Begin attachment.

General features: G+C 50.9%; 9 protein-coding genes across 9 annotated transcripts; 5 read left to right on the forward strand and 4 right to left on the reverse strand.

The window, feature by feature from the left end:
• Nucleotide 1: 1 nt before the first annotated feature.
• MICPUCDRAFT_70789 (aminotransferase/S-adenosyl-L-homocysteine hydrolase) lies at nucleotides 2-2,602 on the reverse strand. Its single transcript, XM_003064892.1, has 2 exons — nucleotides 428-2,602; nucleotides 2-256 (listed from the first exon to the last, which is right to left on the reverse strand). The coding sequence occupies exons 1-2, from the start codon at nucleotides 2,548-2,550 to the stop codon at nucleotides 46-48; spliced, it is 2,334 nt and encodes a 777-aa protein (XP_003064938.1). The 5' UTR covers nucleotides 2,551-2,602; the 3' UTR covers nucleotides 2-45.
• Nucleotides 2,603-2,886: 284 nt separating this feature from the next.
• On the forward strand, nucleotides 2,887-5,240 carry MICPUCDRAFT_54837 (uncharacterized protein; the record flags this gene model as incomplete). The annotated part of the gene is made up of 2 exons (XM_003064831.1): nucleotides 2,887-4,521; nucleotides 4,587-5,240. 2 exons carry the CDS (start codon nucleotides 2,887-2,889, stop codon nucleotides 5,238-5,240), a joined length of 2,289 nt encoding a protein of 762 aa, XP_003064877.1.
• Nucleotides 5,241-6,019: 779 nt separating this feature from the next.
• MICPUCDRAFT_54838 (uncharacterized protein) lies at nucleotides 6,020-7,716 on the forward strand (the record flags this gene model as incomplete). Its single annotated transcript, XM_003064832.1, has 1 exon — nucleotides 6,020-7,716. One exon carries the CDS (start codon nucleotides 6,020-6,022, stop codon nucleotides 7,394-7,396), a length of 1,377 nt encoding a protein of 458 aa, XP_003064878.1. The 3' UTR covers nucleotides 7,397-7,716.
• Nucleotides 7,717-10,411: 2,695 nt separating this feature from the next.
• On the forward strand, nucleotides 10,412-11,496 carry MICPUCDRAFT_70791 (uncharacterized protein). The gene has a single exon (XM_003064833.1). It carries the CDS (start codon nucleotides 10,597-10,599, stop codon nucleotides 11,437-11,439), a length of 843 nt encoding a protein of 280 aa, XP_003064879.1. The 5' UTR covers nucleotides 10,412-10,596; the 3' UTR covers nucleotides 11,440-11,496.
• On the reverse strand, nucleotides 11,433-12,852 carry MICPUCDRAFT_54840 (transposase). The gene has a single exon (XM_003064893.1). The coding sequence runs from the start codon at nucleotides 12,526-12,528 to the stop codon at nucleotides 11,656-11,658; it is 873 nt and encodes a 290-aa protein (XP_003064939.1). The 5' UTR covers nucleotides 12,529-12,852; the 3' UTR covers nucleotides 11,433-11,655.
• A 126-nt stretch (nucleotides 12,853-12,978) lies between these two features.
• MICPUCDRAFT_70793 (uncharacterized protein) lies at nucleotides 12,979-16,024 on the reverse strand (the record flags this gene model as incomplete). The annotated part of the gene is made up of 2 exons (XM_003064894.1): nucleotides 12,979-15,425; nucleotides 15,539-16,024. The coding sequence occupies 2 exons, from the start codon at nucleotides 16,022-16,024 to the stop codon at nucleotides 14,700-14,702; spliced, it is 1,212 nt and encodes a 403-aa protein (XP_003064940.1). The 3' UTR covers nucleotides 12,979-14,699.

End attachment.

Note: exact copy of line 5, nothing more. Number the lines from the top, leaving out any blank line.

• Nucleotides 2,603-2,886: 284 nt separating this feature from the next.